I, like many other Black people, have been followed around stores for no reason other than my race. Add general anxiety to the mix and that makes me feel even more uncomfortable to just… browse. Rikki Byrd chronicled this anti-Black racism for Vox, via the depiction of Marshall Field’s in the hit series, Lovecraft Country:
Set in 1950s Chicago, Lovecraft Country’s deliberate insertion of Marshall Field’s exemplifies the show’s commitment to blending horror, magic, and science fiction with historical references to explore racial injustices faced by Black people in the US. Ruby’s determination to work at Marshall Field’s not only references racial discrimination in department stores writ large, but her persistent return to this store specifically is reflective of its impact on the city.
Now a Macy’s in downtown Chicago, Marshall Field’s was once a pillar in the Windy City, transforming the retail experience from merely an errand to an outing worth looking forward to. From its ceiling designed by Tiffany & Co. to its series of retail firsts, the building has a storied history complete with success, failure, and innovation. It also has a history of racism that long impacted Black Chicagoans eager, like Ruby, to work and shop there.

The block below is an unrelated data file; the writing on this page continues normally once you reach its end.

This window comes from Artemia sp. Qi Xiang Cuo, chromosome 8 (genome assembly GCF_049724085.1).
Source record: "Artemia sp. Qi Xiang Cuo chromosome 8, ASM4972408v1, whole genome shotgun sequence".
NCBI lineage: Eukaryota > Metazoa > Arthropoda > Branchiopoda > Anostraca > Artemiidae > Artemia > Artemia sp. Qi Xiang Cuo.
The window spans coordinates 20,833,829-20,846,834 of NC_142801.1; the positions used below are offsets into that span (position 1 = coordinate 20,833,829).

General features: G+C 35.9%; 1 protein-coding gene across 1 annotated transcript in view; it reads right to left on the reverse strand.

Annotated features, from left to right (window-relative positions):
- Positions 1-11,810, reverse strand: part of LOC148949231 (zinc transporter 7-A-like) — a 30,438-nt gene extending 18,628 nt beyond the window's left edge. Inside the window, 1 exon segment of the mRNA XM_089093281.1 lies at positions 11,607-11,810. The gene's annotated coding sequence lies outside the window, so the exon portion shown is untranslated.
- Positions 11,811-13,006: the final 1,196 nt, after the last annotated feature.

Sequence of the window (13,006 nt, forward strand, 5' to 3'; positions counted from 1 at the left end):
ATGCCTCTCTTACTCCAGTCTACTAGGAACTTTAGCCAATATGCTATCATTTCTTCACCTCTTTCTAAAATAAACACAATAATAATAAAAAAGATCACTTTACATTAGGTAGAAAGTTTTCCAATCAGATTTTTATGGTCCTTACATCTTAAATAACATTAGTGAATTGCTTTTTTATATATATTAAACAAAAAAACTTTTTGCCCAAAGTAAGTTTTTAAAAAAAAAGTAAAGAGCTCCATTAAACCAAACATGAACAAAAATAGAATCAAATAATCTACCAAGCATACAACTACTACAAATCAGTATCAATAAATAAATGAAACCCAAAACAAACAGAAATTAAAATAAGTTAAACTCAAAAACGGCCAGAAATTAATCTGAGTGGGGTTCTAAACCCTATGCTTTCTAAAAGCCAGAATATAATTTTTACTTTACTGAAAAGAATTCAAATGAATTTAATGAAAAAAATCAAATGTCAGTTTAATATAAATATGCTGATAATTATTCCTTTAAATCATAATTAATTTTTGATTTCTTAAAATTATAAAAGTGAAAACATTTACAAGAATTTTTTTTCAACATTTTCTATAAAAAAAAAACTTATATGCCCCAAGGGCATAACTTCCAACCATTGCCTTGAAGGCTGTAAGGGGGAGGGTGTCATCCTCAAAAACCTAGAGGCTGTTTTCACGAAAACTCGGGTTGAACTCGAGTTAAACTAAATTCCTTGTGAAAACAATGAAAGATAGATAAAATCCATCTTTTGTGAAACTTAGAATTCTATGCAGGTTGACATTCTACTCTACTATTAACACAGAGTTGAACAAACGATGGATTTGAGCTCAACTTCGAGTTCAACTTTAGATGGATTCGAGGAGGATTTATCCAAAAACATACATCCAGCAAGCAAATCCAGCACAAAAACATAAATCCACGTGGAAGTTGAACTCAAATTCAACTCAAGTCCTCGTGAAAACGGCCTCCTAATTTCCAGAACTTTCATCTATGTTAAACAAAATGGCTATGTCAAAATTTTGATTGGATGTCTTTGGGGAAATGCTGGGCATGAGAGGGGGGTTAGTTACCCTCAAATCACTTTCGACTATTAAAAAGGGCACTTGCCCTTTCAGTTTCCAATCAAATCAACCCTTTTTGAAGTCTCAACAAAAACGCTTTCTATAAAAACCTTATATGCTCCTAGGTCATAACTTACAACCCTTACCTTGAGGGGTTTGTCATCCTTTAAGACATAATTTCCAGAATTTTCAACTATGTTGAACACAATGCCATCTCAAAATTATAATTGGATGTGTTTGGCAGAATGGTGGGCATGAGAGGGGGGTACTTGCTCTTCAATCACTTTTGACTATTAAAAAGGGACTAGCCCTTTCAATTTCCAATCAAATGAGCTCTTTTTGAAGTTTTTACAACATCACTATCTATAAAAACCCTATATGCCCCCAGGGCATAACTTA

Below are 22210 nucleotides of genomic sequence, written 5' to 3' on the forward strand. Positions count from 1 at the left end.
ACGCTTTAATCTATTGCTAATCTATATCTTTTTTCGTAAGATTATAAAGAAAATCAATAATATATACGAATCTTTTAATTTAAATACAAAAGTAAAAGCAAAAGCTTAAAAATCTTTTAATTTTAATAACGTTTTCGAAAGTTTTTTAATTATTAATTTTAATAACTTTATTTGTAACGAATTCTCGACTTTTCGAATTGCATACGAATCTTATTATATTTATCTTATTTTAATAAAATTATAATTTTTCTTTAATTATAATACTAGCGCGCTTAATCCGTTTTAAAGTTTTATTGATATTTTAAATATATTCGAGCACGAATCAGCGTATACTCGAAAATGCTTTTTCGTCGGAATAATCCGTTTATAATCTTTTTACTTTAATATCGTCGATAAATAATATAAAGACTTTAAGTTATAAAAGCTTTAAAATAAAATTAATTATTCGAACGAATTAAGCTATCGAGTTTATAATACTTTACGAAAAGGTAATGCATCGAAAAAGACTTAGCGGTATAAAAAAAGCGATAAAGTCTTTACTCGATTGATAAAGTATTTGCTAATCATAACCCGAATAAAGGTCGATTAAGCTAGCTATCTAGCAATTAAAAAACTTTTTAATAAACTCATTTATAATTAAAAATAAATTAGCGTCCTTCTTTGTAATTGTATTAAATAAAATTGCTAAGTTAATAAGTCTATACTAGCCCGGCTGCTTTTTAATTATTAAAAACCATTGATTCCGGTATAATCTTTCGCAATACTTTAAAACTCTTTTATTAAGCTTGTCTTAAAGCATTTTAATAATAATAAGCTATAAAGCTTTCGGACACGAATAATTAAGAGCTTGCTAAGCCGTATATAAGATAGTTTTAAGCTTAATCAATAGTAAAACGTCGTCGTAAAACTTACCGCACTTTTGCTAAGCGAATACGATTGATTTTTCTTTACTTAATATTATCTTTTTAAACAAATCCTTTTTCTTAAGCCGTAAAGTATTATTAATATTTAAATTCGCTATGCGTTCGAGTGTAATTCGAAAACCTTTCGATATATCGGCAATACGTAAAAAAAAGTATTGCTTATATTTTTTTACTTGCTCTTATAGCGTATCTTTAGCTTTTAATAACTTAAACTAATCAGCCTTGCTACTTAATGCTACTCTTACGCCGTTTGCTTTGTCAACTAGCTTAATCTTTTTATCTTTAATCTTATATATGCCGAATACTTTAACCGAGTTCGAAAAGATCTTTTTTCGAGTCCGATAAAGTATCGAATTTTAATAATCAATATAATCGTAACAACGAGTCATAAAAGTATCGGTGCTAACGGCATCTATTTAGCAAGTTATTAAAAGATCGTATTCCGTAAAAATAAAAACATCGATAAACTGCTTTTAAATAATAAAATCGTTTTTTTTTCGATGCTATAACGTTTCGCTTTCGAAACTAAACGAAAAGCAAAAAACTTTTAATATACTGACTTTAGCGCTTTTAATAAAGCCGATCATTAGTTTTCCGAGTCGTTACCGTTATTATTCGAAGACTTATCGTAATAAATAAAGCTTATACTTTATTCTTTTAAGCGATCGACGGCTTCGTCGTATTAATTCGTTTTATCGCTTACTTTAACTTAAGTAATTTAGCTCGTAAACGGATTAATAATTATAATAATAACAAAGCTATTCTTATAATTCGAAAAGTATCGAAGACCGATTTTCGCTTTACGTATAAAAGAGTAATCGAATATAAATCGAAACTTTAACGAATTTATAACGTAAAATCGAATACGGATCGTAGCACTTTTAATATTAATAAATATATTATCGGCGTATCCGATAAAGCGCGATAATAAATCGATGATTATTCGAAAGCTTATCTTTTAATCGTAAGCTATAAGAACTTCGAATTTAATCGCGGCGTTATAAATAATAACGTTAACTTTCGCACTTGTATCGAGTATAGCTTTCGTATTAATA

I like gold pens and I once had a gold cover for my Game Boy Color which I loved. But a gold AK-47? A gold Porsche? Why? I guess rich people would reply “why not?” and to that I say, pay your taxes.
iPods, Nikons, vibrators, Hummers someone has released a really crass gold plated gadget for the arms dealer market. Gizmodo suggested the gold plated shuffle “signaled the downfall of civilization”, vote according to which item you think is the most revolting.
Monocle visited two companies finding unique ways to promote their products to ever-changing audiences: Transhelvetica, a Swiss magazine, and Spiritland, a London-based hospitality and audio venture, are both shaping the media landscape for the better.
So booking.com, in collaboration with Superfly X is offering The FRIENDS™ Experience and a chance to stay overnight in Monica and Rachel’s apartment visit the place where Ross said “PIVOT!”, and relax on Joey and Chandler’s Barcaloungers.
As much as I loved the show and reference it frequently, I’m so over these Friends fan experiences. The show ended 17 years ago; it’s been off-air longer than it was on-air. And, yes, I know they’re doing a reunion series, and this is good for business but I’m tired. But I did realise one thing: the apartment decor was awful. Purple and yellow with a random assortment of furniture? What were they thinking? I guess that passed for decor in the 90s but looking at it now, it’s bad.
Tova Christoffersson lives in a tiny cabin in the forests of Jämtland, Sweden. She has done so for the past 8 years. In the above video, she gives viewers a tour of her home and how she lives, with her husband and child.